GFA sees good and bad for Indian believers

By August 31, 2009

India (MNN) — A year after Hindu radicals drove Christians out of Orissa, India, 20,000 believers are still in refugee camps.  The government had promised to help and make
attempts at reconciliation, but believers are still too fearful to return home, according to Gospel for Asia.

On top of that, many of them have nothing to return to. When they were run out, the extremists killed whoever they could capture of the 50,000 people who fled, then destroyed homes
and churches.

GFA is doing what they can, despite the tensions, to help believers return to their villages. Supporters around the world have provided enough support for them to
build 240 homes.  GFA has committed to building 1,000 in a single district, and the
building process has already begun.

Last year's violence began after the death of Swami Laxmanananda Saraswati, a leader of a virulent anti-Christian Hindu nationalist group. Though Maoist took credit for the
murder, Hindu's still aimed their violent response at Christians. 

K.P. Yohannan, president of GFA, pointed out that the political party that has allied with Hindu extremists has lost power in both state and national governments. This is a hopeful sign to Yohannan that such extreme Hindu persecution will not be ignored in the future.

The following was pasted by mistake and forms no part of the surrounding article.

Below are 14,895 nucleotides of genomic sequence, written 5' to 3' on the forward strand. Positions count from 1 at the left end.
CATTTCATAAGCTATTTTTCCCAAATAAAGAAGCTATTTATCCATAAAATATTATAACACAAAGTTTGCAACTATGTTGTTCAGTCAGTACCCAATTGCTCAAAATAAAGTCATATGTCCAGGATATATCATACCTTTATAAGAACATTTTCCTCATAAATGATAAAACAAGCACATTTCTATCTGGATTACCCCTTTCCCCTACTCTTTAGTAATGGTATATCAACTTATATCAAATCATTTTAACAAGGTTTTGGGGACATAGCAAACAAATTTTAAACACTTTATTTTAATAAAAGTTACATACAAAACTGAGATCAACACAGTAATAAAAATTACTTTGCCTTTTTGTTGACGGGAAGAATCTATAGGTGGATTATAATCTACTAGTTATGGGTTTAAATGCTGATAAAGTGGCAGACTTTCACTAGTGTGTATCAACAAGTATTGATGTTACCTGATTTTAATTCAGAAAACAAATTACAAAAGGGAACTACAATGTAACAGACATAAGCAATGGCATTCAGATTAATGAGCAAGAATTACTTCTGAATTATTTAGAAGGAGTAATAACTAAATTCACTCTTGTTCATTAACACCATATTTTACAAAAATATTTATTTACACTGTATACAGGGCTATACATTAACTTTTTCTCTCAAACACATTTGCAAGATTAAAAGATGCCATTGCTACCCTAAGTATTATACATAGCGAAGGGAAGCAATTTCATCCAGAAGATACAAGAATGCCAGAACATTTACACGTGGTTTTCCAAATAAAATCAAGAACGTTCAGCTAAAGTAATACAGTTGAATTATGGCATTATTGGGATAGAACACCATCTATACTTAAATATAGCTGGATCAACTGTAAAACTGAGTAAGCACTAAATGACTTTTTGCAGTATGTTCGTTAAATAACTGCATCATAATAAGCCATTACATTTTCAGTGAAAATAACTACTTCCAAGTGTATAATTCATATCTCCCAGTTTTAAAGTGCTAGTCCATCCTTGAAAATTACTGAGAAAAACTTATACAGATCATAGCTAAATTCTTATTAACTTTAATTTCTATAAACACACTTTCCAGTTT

The anniversary of the attacks on August 23 passed peacefully.  Though there has been no
mass violence in the past year, local incidents are still an issue. Often, those who are responsible for the attacks on Christians are allowed to go free while Christians are often held in police custody. In one case, believers were asked not to share the Gospel for two months "to keep the peace." The missionaries refused. Violent incidents occur almost daily.

Yohannan urges believers to pray for peace for Christians in India. Also, pray that refugees will be able to return to their homes very soon and that GFA will have the resources
they need to meet their goal of building 1,000 homes.

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